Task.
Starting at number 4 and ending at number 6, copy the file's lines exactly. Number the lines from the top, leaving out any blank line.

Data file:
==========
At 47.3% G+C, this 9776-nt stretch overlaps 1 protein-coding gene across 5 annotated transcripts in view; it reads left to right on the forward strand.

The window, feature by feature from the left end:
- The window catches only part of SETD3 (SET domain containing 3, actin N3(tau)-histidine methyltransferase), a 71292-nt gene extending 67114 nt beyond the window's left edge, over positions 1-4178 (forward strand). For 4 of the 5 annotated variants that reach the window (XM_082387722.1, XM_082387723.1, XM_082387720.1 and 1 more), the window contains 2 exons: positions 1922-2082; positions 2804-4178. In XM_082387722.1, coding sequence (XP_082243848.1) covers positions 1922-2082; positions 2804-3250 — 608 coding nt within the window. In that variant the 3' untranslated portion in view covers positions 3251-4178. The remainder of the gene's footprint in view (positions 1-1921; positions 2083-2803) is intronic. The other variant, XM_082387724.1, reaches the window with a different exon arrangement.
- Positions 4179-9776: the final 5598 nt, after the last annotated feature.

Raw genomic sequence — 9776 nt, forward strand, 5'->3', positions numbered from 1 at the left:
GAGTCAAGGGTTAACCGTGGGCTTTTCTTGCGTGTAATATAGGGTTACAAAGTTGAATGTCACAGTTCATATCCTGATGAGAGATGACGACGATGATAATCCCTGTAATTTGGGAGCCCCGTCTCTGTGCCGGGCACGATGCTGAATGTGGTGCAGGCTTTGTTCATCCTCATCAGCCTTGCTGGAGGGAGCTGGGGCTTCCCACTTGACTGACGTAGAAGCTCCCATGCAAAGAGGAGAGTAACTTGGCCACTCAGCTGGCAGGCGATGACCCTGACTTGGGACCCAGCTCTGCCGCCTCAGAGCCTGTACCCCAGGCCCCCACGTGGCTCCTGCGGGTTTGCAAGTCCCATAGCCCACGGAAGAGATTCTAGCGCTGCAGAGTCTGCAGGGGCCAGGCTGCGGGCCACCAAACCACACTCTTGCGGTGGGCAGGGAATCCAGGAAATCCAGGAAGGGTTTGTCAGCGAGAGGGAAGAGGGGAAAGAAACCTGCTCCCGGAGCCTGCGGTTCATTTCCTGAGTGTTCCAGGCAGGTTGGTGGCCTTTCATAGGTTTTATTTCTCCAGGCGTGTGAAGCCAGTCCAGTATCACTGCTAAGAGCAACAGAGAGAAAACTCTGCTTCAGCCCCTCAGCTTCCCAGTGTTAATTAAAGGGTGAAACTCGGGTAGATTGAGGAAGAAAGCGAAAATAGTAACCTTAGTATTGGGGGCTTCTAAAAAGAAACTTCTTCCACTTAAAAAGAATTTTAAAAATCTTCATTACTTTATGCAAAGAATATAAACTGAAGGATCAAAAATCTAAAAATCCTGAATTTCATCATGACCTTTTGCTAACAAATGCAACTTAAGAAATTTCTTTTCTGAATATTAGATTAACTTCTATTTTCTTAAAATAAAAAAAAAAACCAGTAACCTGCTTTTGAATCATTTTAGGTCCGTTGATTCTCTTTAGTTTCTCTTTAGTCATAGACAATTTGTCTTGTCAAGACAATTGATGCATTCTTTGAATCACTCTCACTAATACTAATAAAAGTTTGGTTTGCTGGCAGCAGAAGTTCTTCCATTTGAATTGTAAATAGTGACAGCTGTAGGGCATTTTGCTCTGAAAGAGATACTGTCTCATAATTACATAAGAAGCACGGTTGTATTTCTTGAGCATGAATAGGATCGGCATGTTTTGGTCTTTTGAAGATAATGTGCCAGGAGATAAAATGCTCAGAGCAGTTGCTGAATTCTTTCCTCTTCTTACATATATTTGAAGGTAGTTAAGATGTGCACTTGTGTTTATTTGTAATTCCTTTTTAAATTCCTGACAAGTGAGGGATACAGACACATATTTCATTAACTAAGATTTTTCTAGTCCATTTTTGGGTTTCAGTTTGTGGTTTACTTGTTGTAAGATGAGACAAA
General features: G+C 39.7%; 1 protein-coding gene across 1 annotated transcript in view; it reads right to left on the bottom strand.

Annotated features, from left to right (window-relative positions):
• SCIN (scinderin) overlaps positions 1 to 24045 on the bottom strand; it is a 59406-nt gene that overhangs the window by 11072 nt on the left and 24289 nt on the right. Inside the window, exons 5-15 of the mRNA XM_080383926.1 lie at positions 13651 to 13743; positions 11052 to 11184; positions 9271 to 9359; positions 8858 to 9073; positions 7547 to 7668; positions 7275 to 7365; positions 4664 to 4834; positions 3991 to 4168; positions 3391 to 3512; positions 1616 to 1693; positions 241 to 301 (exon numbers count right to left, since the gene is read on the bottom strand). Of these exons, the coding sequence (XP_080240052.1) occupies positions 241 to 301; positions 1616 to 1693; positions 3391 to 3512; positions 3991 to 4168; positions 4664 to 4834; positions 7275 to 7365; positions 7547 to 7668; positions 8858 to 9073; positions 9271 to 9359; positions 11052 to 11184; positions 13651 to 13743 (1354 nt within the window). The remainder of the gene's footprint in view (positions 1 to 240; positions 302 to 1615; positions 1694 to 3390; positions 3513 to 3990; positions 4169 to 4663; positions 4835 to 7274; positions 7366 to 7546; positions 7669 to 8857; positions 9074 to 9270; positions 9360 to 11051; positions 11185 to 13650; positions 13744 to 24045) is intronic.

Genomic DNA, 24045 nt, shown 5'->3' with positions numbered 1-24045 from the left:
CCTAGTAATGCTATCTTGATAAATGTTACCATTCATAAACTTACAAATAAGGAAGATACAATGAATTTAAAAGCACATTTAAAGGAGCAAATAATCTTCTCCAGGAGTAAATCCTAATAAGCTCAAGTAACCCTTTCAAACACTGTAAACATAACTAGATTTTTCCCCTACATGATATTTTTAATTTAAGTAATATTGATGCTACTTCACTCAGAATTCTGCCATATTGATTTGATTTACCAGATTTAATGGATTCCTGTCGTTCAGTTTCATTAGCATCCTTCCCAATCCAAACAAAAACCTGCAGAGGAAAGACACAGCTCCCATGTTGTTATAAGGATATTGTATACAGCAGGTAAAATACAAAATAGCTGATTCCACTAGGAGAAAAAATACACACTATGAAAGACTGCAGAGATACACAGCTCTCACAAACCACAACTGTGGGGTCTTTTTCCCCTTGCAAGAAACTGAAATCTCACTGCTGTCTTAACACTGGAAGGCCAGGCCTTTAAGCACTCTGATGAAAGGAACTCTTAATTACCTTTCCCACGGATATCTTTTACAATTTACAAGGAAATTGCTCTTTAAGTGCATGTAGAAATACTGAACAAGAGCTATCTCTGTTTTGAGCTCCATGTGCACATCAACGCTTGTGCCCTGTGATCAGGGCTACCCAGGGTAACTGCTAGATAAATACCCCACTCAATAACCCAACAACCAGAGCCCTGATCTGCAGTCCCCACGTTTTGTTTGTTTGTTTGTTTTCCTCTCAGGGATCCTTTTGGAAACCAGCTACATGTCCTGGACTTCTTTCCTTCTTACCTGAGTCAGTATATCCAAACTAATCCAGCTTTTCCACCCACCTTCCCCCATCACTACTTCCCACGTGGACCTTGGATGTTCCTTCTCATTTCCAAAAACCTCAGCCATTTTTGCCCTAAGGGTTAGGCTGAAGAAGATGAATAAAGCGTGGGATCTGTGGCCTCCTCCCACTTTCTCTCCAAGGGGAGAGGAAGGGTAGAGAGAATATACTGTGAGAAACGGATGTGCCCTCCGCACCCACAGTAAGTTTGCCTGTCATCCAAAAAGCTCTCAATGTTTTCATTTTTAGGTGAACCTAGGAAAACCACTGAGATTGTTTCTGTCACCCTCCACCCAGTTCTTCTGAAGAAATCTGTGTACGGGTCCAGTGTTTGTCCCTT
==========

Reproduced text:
- Positions 4179-9776: the final 5598 nt, after the last annotated feature.

Raw genomic sequence — 9776 nt, forward strand, 5'->3', positions numbered from 1 at the left:
GAGTCAAGGGTTAACCGTGGGCTTTTCTTGCGTGTAATATAGGGTTACAAAGTTGAATGTCACAGTTCATATCCTGATGAGAGATGACGACGATGATAATCCCTGTAATTTGGGAGCCCCGTCTCTGTGCCGGGCACGATGCTGAATGTGGTGCAGGCTTTGTTCATCCTCATCAGCCTTGCTGGAGGGAGCTGGGGCTTCCCACTTGACTGACGTAGAAGCTCCCATGCAAAGAGGAGAGTAACTTGGCCACTCAGCTGGCAGGCGATGACCCTGACTTGGGACCCAGCTCTGCCGCCTCAGAGCCTGTACCCCAGGCCCCCACGTGGCTCCTGCGGGTTTGCAAGTCCCATAGCCCACGGAAGAGATTCTAGCGCTGCAGAGTCTGCAGGGGCCAGGCTGCGGGCCACCAAACCACACTCTTGCGGTGGGCAGGGAATCCAGGAAATCCAGGAAGGGTTTGTCAGCGAGAGGGAAGAGGGGAAAGAAACCTGCTCCCGGAGCCTGCGGTTCATTTCCTGAGTGTTCCAGGCAGGTTGGTGGCCTTTCATAGGTTTTATTTCTCCAGGCGTGTGAAGCCAGTCCAGTATCACTGCTAAGAGCAACAGAGAGAAAACTCTGCTTCAGCCCCTCAGCTTCCCAGTGTTAATTAAAGGGTGAAACTCGGGTAGATTGAGGAAGAAAGCGAAAATAGTAACCTTAGTATTGGGGGCTTCTAAAAAGAAACTTCTTCCACTTAAAAAGAATTTTAAAAATCTTCATTACTTTATGCAAAGAATATAAACTGAAGGATCAAAAATCTAAAAATCCTGAATTTCATCATGACCTTTTGCTAACAAATGCAACTTAAGAAATTTCTTTTCTGAATATTAGATTAACTTCTATTTTCTTAAAATAAAAAAAAAAACCAGTAACCTGCTTTTGAATCATTTTAGGTCCGTTGATTCTCTTTAGTTTCTCTTTAGTCATAGACAATTTGTCTTGTCAAGACAATTGATGCATTCTTTGAATCACTCTCACTAATACTAATAAAAGTTTGGTTTGCTGGCAGCAGAAGTTCTTCCATTTGAATTGTAAATAGTGACAGCTGTAGGGCATTTTGCTCTGAAAGAGATACTGTCTCATAATTACATAAGAAGCACGGTTGTATTTCTTGAGCATGAATAGGATCGGCATGTTTTGGTCTTTTGAAGATAATGTGCCAGGAGATAAAATGCTCAGAGCAGTTGCTGAATTCTTTCCTCTTCTTACATATATTTGAAGGTAGTTAAGATGTGCACTTGTGTTTATTTGTAATTCCTTTTTAAATTCCTGACAAGTGAGGGATACAGACACATATTTCATTAACTAAGATTTTTCTAGTCCATTTTTGGGTTTCAGTTTGTGGTTTACTTGTTGTAAGATGAGACAAA